SALT LAKE CITY (News4Utah) - A new device that fits in the palm of your hand could be the answer for recovering opioid addicts.
Odyssey House is the first treatment center in Utah to test this new device called the "Bridge." It fits behind the patient's ear and sends electrical feedback to the brain, blocking the symptoms of detoxing from opioids.
Randy Burton is the first patient to test out the device at Odyssey House. He said he started using drugs at age 17 and has been battling substance abuse on-and-off for the last ten years.
"I have been addicted to almost every substance I could find. Opioids was the big downfall for me," said Burton. "I started running my life into the ground. I got homeless. I was asking strangers for money and I got to the point where I was getting suicidal."
Burton said he tried multiple different treatments, but none kept his withdrawal symptoms under control. That changed when he was introduced to the Bridge at the Odyssey House.
"With the Bridge, I didn't have to put anything in my body. I didn't have to take a pill. When I got it put on me, I was shaking. I had a heart rate of like 95 and as soon as they put it on, my heart rate dropped and the anxiety started to go away. It's like a miracle device," said Burton. "It was the easiest detox I've ever been through.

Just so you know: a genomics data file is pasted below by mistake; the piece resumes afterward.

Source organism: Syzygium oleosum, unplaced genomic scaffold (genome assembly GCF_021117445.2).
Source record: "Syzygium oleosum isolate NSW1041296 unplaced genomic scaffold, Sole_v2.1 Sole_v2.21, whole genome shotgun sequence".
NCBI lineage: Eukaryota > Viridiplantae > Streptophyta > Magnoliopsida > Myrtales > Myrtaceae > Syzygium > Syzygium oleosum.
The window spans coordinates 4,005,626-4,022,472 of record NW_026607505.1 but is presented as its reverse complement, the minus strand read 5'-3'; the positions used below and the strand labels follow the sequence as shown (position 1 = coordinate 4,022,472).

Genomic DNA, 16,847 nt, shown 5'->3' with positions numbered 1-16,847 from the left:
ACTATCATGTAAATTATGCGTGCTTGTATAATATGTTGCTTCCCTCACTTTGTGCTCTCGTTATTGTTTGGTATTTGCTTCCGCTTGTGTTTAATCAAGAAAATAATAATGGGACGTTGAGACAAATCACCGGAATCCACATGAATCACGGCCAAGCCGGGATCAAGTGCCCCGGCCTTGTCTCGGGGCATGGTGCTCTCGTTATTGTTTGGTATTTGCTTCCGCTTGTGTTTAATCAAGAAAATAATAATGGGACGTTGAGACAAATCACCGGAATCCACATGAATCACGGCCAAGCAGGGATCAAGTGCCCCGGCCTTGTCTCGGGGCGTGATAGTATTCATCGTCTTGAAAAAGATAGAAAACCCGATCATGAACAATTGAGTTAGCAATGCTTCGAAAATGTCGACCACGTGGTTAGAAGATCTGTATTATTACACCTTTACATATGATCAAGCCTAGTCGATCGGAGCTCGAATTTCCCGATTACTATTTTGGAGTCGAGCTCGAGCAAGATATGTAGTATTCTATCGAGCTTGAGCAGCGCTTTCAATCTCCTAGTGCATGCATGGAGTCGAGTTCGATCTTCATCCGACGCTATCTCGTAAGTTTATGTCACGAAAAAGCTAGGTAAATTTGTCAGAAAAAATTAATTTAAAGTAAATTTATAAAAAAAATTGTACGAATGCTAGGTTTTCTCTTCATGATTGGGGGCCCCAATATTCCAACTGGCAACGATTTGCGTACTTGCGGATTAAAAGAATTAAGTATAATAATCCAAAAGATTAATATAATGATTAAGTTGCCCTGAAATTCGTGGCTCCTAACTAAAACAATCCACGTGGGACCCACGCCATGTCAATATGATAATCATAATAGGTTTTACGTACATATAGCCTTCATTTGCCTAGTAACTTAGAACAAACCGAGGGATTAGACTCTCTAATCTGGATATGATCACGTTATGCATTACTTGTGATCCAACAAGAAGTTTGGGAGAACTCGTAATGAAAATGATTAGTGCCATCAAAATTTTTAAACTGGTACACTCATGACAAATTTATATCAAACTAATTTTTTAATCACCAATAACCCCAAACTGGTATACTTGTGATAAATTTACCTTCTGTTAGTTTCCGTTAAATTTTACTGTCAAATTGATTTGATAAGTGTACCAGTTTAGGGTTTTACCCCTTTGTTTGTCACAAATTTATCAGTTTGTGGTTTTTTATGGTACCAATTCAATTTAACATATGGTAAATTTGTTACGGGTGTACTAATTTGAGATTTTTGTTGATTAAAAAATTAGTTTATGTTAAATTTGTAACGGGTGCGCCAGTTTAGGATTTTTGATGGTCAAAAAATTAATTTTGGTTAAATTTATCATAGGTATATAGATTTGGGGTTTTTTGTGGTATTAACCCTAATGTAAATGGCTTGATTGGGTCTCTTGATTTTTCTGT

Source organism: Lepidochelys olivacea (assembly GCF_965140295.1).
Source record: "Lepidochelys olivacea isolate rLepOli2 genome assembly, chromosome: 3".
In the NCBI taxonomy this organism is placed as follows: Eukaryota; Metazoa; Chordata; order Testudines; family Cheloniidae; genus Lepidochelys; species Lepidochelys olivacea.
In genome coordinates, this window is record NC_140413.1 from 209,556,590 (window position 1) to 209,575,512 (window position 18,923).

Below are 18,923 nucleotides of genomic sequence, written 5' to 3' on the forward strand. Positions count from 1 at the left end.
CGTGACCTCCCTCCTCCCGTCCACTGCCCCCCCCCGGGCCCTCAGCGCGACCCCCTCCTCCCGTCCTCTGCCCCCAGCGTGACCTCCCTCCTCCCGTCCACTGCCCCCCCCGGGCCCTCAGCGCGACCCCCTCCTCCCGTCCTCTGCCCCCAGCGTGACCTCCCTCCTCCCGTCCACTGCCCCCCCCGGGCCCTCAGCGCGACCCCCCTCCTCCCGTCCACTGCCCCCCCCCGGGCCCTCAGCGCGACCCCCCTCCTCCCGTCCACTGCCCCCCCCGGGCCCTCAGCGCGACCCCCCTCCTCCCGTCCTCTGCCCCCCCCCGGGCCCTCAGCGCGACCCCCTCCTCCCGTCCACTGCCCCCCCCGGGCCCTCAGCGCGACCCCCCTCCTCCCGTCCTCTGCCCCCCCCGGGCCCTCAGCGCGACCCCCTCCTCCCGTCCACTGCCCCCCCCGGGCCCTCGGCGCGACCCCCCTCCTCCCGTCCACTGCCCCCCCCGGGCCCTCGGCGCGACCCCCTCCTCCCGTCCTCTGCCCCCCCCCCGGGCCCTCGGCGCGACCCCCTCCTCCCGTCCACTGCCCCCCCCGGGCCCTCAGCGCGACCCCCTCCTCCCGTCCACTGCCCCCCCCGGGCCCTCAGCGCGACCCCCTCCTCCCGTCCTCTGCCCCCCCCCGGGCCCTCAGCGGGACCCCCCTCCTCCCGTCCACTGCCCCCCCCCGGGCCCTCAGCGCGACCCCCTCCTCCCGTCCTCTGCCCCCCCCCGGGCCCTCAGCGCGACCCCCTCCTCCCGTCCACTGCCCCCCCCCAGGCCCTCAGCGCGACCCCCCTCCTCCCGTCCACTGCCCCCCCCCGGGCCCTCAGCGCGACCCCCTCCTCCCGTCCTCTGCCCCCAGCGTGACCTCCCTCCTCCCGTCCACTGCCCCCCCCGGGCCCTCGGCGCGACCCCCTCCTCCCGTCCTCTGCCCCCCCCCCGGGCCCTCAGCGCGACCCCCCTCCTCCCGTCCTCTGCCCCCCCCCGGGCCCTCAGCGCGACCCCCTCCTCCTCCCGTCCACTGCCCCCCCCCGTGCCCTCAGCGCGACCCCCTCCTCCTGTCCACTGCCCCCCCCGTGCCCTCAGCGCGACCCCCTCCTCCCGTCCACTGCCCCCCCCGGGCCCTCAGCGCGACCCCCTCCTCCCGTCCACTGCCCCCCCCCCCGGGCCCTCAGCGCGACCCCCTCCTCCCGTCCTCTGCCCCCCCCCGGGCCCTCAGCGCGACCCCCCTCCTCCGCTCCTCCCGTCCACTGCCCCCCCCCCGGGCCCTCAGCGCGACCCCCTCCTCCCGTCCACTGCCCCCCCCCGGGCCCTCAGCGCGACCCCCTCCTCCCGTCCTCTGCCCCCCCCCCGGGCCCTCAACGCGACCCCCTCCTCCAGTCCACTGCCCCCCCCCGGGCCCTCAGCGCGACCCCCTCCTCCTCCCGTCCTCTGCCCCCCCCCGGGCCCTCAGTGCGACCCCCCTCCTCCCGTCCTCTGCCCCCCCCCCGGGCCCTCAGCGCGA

Danele Cebrowski, a physician assistant at Odyssey House admitted she was skeptical of the device at first. But after using it on 10 patients, she said the Bridge is a game changer for substance abuse treatment.
"Within not even an hour of placing the device on a patient, they're feeling better, looking better, and regaining an appetite. It was an instant gratification that we don't see almost at all in medicine," said Cebrowski.
“Watching someone come from a physically hopeless space back to life with a simple device is completely mind blowing. It took most of the withdrawal symptoms away within minutes. It is a safer alternative to detoxing. This is exactly what we need," said Rachel Santizo, outreach specialist at Odyssey House.
After using the Bridge, Burton immediately went into the Adult Residential program at the Odyssey House. Staff said he is doing well in his recovery.
Cebrowski said they've tested 10 of the devices and they have two left. After that, patients will have to pay for the Bridge on their own, which could cost approximately $700 per patient. Staff said they hope insurance or medicaid will eventually cover the costs of the device.
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